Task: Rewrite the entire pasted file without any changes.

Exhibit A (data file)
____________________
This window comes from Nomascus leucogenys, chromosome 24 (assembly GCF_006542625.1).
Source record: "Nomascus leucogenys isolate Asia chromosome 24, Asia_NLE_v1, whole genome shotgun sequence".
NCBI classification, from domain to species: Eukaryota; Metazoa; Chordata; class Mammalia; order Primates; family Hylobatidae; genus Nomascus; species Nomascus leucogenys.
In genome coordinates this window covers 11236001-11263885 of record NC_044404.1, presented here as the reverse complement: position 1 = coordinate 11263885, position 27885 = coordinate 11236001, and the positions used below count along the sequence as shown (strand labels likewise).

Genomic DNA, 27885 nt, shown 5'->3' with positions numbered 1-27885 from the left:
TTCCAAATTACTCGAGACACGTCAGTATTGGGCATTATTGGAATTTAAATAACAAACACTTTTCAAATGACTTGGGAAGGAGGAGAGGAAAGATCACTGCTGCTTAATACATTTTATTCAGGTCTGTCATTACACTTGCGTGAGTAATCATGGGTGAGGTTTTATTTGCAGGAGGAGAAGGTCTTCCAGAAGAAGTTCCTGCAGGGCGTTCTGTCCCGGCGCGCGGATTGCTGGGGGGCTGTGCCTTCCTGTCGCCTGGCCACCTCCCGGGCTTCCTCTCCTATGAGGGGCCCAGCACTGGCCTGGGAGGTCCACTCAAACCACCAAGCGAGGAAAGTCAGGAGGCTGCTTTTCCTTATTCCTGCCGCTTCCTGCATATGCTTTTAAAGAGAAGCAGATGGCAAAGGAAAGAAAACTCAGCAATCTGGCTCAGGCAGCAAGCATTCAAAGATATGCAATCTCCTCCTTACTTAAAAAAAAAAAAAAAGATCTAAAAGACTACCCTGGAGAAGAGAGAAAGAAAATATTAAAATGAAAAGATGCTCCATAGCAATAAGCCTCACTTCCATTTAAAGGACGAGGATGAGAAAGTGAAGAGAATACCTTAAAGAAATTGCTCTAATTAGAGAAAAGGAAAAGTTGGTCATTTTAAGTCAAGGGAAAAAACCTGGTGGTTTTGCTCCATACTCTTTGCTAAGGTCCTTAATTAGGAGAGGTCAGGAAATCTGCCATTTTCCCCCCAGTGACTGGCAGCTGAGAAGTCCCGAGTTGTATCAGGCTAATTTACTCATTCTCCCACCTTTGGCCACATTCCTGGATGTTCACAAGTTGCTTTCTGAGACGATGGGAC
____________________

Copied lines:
This window comes from Nomascus leucogenys, chromosome 24 (assembly GCF_006542625.1).
Source record: "Nomascus leucogenys isolate Asia chromosome 24, Asia_NLE_v1, whole genome shotgun sequence".
NCBI classification, from domain to species: Eukaryota; Metazoa; Chordata; class Mammalia; order Primates; family Hylobatidae; genus Nomascus; species Nomascus leucogenys.
In genome coordinates this window covers 11236001-11263885 of record NC_044404.1, presented here as the reverse complement: position 1 = coordinate 11263885, position 27885 = coordinate 11236001, and the positions used below count along the sequence as shown (strand labels likewise).

Genomic DNA, 27885 nt, shown 5'->3' with positions numbered 1-27885 from the left:
TTCCAAATTACTCGAGACACGTCAGTATTGGGCATTATTGGAATTTAAATAACAAACACTTTTCAAATGACTTGGGAAGGAGGAGAGGAAAGATCACTGCTGCTTAATACATTTTATTCAGGTCTGTCATTACACTTGCGTGAGTAATCATGGGTGAGGTTTTATTTGCAGGAGGAGAAGGTCTTCCAGAAGAAGTTCCTGCAGGGCGTTCTGTCCCGGCGCGCGGATTGCTGGGGGGCTGTGCCTTCCTGTCGCCTGGCCACCTCCCGGGCTTCCTCTCCTATGAGGGGCCCAGCACTGGCCTGGGAGGTCCACTCAAACCACCAAGCGAGGAAAGTCAGGAGGCTGCTTTTCCTTATTCCTGCCGCTTCCTGCATATGCTTTTAAAGAGAAGCAGATGGCAAAGGAAAGAAAACTCAGCAATCTGGCTCAGGCAGCAAGCATTCAAAGATATGCAATCTCCTCCTTACTTAAAAAAAAAAAAAAAGATCTAAAAGACTACCCTGGAGAAGAGAGAAAGAAAATATTAAAATGAAAAGATGCTCCATAGCAATAAGCCTCACTTCCATTTAAAGGACGAGGATGAGAAAGTGAAGAGAATACCTTAAAGAAATTGCTCTAATTAGAGAAAAGGAAAAGTTGGTCATTTTAAGTCAAGGGAAAAAACCTGGTGGTTTTGCTCCATACTCTTTGCTAAGGTCCTTAATTAGGAGAGGTCAGGAAATCTGCCATTTTCCCCCCAGTGACTGGCAGCTGAGAAGTCCCGAGTTGTATCAGGCTAATTTACTCATTCTCCCACCTTTGGCCACATTCCTGGATGTTCACAAGTTGCTTTCTGAGACGATGGGAC